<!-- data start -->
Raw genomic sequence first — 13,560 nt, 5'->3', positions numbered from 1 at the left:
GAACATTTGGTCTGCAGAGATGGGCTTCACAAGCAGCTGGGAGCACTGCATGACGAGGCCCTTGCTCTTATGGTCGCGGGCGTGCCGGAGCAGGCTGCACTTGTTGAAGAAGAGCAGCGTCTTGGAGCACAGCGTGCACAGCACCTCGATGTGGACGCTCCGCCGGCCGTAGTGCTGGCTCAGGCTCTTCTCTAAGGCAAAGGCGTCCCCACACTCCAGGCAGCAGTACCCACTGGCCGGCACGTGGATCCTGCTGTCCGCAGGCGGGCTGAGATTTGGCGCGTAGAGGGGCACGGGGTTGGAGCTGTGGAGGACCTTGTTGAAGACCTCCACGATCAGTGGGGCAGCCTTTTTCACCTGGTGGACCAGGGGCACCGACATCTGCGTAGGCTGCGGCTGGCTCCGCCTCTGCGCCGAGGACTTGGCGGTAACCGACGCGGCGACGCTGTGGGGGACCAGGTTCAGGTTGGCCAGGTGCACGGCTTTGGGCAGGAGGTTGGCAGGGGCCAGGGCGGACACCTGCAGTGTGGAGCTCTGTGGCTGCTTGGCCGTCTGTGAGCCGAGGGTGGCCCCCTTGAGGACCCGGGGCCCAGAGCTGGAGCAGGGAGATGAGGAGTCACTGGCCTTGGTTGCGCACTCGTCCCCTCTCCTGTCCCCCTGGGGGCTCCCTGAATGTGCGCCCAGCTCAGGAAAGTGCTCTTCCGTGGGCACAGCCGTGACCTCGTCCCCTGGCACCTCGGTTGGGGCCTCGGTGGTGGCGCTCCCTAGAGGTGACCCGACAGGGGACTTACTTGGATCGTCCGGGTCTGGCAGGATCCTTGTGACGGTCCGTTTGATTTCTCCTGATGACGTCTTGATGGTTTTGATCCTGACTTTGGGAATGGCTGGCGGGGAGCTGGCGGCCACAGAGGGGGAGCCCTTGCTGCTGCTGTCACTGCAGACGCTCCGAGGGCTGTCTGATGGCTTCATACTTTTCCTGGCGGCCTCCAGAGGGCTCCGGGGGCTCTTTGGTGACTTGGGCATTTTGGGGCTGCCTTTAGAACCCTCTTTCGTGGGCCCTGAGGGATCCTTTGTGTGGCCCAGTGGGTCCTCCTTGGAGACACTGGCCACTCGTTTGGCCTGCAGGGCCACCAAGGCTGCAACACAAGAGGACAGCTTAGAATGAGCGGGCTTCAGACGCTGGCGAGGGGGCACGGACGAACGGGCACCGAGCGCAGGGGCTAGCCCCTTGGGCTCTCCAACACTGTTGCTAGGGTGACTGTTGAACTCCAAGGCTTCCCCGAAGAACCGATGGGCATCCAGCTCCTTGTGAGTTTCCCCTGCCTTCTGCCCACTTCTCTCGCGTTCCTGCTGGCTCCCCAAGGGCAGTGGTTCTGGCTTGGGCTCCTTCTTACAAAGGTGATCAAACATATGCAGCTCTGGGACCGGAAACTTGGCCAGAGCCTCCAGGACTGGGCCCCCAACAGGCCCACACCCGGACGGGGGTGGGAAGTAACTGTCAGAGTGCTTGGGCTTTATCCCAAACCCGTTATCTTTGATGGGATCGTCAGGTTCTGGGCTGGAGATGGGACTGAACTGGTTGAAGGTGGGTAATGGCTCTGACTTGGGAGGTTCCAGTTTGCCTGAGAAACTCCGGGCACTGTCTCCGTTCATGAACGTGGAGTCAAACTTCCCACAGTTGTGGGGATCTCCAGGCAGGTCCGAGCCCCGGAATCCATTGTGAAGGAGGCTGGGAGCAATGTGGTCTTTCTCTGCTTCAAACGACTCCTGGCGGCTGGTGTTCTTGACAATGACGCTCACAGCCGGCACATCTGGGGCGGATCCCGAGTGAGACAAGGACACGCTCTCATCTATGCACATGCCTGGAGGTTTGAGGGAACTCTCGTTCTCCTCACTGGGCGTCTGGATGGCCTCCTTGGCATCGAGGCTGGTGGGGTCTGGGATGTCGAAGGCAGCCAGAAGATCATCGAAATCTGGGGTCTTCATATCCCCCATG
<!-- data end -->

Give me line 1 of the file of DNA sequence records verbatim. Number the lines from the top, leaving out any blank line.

Raw genomic sequence first — 13,560 nt, 5'->3', positions numbered from 1 at the left: